# Talk:Monotonic

From Maths

## Isotonic

For one relation to be isotonic BUT NOT the dual you would need a way to separate them. Isotonic is a word I've read though. But "isotonic: monotonic but where the relations are visually facing the same way" is not how I want to define it! Will look into later Alec (talk) 08:44, 9 April 2016 (UTC)

- Oops, I fail to get your hint. Quite unclear, what do you mean? Boris (talk) 09:01, 9 April 2016 (UTC)
- Another option: "order preserving" versus "order inverting". Not sure whether it is in use. Boris (talk) 09:06, 9 April 2016 (UTC)

- While I get what you mean by "order preserving" and "order reversing" I cannot come up with a definition. Suppose we have:
- Isotonic: [ilmath]\forall a,b\in X[a\mathcal{R} b\implies f(a)\mathcal{S}f(b)][/ilmath]

- This only works if [ilmath]f[/ilmath] is "order preserving" itself. Suppose [ilmath]\mathcal{R} [/ilmath] and [ilmath]\mathcal{S} [/ilmath] are [ilmath]\le[/ilmath] and [ilmath]f:\mathbb{R} \rightarrow\mathbb{R} [/ilmath], if we define [ilmath]f:x\mapsto -x[/ilmath] this is no longer isotonic.
- BUT! If we define [ilmath]\mathcal{S} [/ilmath] as [ilmath]\ge[/ilmath] it is now "isotonic".

- If both [ilmath]\mathcal{ R } [/ilmath] and [ilmath]\mathcal{ S } [/ilmath] are "to the right" (eg [ilmath]\le[/ilmath]) this works as expected, as if they're
*both*to the left (eg [ilmath]\ge[/ilmath]) then it's actually the same thing. (But I cannot define "to the left" formally, this is what I will investigate.)- That is: [ilmath]\forall a,b\in X[a\le b\implies f(a)\le f(b)]\leftrightarrow\forall a,b\in X[a\ge b\implies f(a)\ge f(b)][/ilmath] where [ilmath]\ge[/ilmath] is the dual of whatever [ilmath]\le[/ilmath] is.

- However I cannot define "to the left" (as these are dual concepts, I don't expect to be able to UNLESS there is some "natural order preserving map", [ilmath]f[/ilmath], then the above definition works)
- Do you see what I mean? Alec (talk) 10:33, 9 April 2016 (UTC)
- PS: We can however say "[ilmath]f[/ilmath] is isotonic with respect to (two partial orders)" what I'm saying here is we first need to determine if both relations "are facing the same direction") Alec (talk) 10:47, 9 April 2016 (UTC)
- Now I see. But I think, these "directions" (left and right) exist only on paper (or screen etc), but not in the mathematical universe. Notations are a matter of metamathematics. In mathematics, we are given two partially ordered sets; that is all. Some maps preserve order, some invert. But, yes, we may ask, what happens if we endow the same set with the opposite order (thus constructing
*another*partially ordered set). Boris (talk) 11:26, 9 April 2016 (UTC)- Indeed. I cannot think of a way to distinguish [ilmath]\le[/ilmath] from [ilmath]\ge[/ilmath] (on say [ilmath]\mathbb{R} [/ilmath] without a notion of "think of [ilmath]>[/ilmath] like a crocodile, it wants to eat the bigger number (eg [ilmath]5>4[/ilmath])" (this is how we are taught to remember [ilmath]>[/ilmath] and [ilmath]<[/ilmath] in school by the way) and of course as they are duals....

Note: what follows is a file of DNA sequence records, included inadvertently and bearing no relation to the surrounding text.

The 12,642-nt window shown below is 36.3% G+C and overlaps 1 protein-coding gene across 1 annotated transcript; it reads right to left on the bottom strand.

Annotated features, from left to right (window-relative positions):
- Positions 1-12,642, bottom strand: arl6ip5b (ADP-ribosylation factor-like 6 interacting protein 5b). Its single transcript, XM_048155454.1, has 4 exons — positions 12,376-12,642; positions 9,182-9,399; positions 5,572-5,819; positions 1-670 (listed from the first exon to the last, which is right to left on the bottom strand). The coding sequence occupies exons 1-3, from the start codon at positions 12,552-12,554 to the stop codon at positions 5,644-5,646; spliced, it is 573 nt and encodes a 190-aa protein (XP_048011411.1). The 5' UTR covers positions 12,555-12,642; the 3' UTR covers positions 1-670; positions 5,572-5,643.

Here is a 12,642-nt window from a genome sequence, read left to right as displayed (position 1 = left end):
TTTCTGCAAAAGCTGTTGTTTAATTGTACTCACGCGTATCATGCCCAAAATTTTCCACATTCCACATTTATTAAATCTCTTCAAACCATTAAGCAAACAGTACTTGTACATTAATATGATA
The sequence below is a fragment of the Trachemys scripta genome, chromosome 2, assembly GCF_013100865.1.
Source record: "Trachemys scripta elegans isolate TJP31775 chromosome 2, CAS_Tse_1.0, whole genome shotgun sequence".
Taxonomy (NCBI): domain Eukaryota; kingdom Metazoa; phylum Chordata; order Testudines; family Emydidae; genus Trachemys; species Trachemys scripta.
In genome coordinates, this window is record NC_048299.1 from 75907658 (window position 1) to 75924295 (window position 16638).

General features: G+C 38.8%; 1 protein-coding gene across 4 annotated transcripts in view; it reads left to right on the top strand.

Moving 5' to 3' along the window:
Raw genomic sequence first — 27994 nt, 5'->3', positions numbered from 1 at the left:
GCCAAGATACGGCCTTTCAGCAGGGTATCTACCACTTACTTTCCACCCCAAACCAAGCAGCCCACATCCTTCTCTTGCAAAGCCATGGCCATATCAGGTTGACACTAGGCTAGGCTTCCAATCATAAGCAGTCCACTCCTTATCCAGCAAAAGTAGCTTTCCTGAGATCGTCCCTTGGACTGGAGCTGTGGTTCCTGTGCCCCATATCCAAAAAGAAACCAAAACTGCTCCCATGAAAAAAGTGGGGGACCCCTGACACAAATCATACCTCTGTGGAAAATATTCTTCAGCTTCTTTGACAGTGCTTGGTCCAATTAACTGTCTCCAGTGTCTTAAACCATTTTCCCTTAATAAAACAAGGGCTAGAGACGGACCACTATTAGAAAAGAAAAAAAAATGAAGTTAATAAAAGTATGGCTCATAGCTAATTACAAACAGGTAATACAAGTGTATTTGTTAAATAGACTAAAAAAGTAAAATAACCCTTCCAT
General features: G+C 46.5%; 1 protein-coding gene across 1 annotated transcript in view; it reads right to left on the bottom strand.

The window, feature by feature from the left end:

- This is what I'll look into. I have heard the word "isotonic" before, but I wont make a definition without references as I am not confident (where as I know monotonic. I am confident enough to leave finding a reference for later). I shall add/work-towards [ilmath]\sigma[/ilmath]-ideal today. Alec (talk) 11:45, 9 April 2016 (UTC)
- Okay. I've been reviewing some things in preparation for creating long-missing pages (like supremum) and I had an order-theory book I got from the library website. It has a few errors (mainly typos, borderline misleading sentences....) and I thought I'd look up monotone. This is what I got: (please look at the picture linked on the right)
- According to this isotone and monotone (monotonic) are the same things. That's interesting. But it goes further than that! It defines "antitone". Not "formally" either. It relies on the "human knowledge" of "is the symbol we use to represent the order going the right way"
- Too much terminology is based on "monotonic" (like sequences, monotonically increasing/decreasing) and I like the idea of "isotonic" (increasing) for "same way" and "antitonic" for the contra way (which will be decreasing).
- I do not feel that these terms
*have*(or even*ought*) to be used, as "monotonically increasing", "strictly monotonically increasing", ditto for decreasing are something that first-years encounter with sequences. - I justify "increasing" meaning "non-decreasing" as we speak of [ilmath]\ge[/ilmath] by default, and use strictly ([ilmath]>[/ilmath]) when we need to specify. So monotonically increasing means "[ilmath]\le[/ilmath]" on both sides.
- To sum up, I see no need to mention isotone and antitone beyond a note about foreign terminology used.

- Not a huge issue, but do you have any thoughts? Oh! I also don't like "antitone", if anything it should be
*contra*tone as it goes "against" rather than being the same. I will not (try to) start a new convention though, especially when I'm ready to dismiss anything beyond monotonic. Alec (talk) 21:18, 9 April 2016 (UTC)

- Now I see. But I think, these "directions" (left and right) exist only on paper (or screen etc), but not in the mathematical universe. Notations are a matter of metamathematics. In mathematics, we are given two partially ordered sets; that is all. Some maps preserve order, some invert. But, yes, we may ask, what happens if we endow the same set with the opposite order (thus constructing

- While I get what you mean by "order preserving" and "order reversing" I cannot come up with a definition. Suppose we have: